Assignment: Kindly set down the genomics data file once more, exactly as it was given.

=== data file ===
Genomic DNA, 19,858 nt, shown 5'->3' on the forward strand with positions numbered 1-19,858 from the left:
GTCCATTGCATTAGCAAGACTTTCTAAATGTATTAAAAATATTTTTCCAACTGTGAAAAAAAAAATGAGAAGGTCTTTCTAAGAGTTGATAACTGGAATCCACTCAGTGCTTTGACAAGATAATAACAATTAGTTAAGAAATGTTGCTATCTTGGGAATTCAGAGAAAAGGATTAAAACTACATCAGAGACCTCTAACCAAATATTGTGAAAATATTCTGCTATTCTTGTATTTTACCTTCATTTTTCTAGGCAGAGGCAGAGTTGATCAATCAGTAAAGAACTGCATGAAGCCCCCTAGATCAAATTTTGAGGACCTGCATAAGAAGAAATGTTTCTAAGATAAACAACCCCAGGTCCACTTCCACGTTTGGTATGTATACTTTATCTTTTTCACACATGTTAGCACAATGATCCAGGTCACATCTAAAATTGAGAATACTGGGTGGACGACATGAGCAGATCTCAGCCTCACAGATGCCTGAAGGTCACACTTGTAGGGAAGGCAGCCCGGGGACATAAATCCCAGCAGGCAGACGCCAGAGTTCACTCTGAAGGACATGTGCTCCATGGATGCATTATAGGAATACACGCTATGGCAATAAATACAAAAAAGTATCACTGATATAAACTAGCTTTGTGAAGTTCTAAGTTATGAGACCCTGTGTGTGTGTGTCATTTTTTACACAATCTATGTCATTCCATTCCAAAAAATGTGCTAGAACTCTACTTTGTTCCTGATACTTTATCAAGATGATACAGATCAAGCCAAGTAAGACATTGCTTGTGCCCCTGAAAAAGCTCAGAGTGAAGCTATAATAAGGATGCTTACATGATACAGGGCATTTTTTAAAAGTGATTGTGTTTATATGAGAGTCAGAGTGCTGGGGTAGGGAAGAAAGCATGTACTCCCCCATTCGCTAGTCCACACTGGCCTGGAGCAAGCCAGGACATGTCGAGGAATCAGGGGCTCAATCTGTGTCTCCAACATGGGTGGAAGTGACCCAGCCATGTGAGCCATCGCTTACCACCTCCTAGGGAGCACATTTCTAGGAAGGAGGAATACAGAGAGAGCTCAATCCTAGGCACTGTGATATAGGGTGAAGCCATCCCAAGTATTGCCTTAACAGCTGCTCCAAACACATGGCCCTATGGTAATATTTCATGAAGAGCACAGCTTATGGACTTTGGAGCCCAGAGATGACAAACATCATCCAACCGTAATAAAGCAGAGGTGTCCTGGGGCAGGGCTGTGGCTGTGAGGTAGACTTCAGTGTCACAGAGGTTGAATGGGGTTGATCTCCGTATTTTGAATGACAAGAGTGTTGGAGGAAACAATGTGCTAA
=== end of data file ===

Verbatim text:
Genomic DNA, 19,858 nt, shown 5'->3' on the forward strand with positions numbered 1-19,858 from the left:
GTCCATTGCATTAGCAAGACTTTCTAAATGTATTAAAAATATTTTTCCAACTGTGAAAAAAAAAATGAGAAGGTCTTTCTAAGAGTTGATAACTGGAATCCACTCAGTGCTTTGACAAGATAATAACAATTAGTTAAGAAATGTTGCTATCTTGGGAATTCAGAGAAAAGGATTAAAACTACATCAGAGACCTCTAACCAAATATTGTGAAAATATTCTGCTATTCTTGTATTTTACCTTCATTTTTCTAGGCAGAGGCAGAGTTGATCAATCAGTAAAGAACTGCATGAAGCCCCCTAGATCAAATTTTGAGGACCTGCATAAGAAGAAATGTTTCTAAGATAAACAACCCCAGGTCCACTTCCACGTTTGGTATGTATACTTTATCTTTTTCACACATGTTAGCACAATGATCCAGGTCACATCTAAAATTGAGAATACTGGGTGGACGACATGAGCAGATCTCAGCCTCACAGATGCCTGAAGGTCACACTTGTAGGGAAGGCAGCCCGGGGACATAAATCCCAGCAGGCAGACGCCAGAGTTCACTCTGAAGGACATGTGCTCCATGGATGCATTATAGGAATACACGCTATGGCAATAAATACAAAAAAGTATCACTGATATAAACTAGCTTTGTGAAGTTCTAAGTTATGAGACCCTGTGTGTGTGTGTCATTTTTTACACAATCTATGTCATTCCATTCCAAAAAATGTGCTAGAACTCTACTTTGTTCCTGATACTTTATCAAGATGATACAGATCAAGCCAAGTAAGACATTGCTTGTGCCCCTGAAAAAGCTCAGAGTGAAGCTATAATAAGGATGCTTACATGATACAGGGCATTTTTTAAAAGTGATTGTGTTTATATGAGAGTCAGAGTGCTGGGGTAGGGAAGAAAGCATGTACTCCCCCATTCGCTAGTCCACACTGGCCTGGAGCAAGCCAGGACATGTCGAGGAATCAGGGGCTCAATCTGTGTCTCCAACATGGGTGGAAGTGACCCAGCCATGTGAGCCATCGCTTACCACCTCCTAGGGAGCACATTTCTAGGAAGGAGGAATACAGAGAGAGCTCAATCCTAGGCACTGTGATATAGGGTGAAGCCATCCCAAGTATTGCCTTAACAGCTGCTCCAAACACATGGCCCTATGGTAATATTTCATGAAGAGCACAGCTTATGGACTTTGGAGCCCAGAGATGACAAACATCATCCAACCGTAATAAAGCAGAGGTGTCCTGGGGCAGGGCTGTGGCTGTGAGGTAGACTTCAGTGTCACAGAGGTTGAATGGGGTTGATCTCCGTATTTTGAATGACAAGAGTGTTGGAGGAAACAATGTGCTAA